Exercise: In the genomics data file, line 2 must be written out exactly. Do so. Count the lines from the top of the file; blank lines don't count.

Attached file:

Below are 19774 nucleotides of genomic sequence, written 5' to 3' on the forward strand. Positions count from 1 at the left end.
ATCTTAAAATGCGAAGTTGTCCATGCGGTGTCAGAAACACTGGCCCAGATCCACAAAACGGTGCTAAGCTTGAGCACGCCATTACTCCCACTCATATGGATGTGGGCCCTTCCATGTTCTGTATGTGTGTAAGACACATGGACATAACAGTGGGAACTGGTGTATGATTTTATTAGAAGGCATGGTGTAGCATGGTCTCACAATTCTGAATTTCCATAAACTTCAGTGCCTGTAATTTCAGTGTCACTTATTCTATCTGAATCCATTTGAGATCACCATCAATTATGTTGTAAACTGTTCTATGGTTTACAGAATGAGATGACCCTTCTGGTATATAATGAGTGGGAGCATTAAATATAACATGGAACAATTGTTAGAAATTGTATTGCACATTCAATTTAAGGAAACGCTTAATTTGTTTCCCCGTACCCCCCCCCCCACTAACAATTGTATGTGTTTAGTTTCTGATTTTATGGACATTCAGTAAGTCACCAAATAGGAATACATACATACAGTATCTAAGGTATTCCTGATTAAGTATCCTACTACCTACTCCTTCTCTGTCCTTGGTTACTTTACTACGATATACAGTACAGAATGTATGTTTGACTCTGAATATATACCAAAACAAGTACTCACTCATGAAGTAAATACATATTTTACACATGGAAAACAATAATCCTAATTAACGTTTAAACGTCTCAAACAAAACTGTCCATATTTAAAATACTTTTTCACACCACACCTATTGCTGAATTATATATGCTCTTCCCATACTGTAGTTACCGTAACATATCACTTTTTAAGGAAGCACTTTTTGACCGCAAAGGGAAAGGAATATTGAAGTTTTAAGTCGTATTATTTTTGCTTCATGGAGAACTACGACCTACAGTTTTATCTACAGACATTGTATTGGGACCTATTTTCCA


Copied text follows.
ATCTTAAAATGCGAAGTTGTCCATGCGGTGTCAGAAACACTGGCCCAGATCCACAAAACGGTGCTAAGCTTGAGCACGCCATTACTCCCACTCATATGGATGTGGGCCCTTCCATGTTCTGTATGTGTGTAAGACACATGGACATAACAGTGGGAACTGGTGTATGATTTTATTAGAAGGCATGGTGTAGCATGGTCTCACAATTCTGAATTTCCATAAACTTCAGTGCCTGTAATTTCAGTGTCACTTATTCTATCTGAATCCATTTGAGATCACCATCAATTATGTTGTAAACTGTTCTATGGTTTACAGAATGAGATGACCCTTCTGGTATATAATGAGTGGGAGCATTAAATATAACATGGAACAATTGTTAGAAATTGTATTGCACATTCAATTTAAGGAAACGCTTAATTTGTTTCCCCGTACCCCCCCCCCCACTAACAATTGTATGTGTTTAGTTTCTGATTTTATGGACATTCAGTAAGTCACCAAATAGGAATACATACATACAGTATCTAAGGTATTCCTGATTAAGTATCCTACTACCTACTCCTTCTCTGTCCTTGGTTACTTTACTACGATATACAGTACAGAATGTATGTTTGACTCTGAATATATACCAAAACAAGTACTCACTCATGAAGTAAATACATATTTTACACATGGAAAACAATAATCCTAATTAACGTTTAAACGTCTCAAACAAAACTGTCCATATTTAAAATACTTTTTCACACCACACCTATTGCTGAATTATATATGCTCTTCCCATACTGTAGTTACCGTAACATATCACTTTTTAAGGAAGCACTTTTTGACCGCAAAGGGAAAGGAATATTGAAGTTTTAAGTCGTATTATTTTTGCTTCATGGAGAACTACGACCTACAGTTTTATCTACAGACATTGTATTGGGACCTATTTTCCA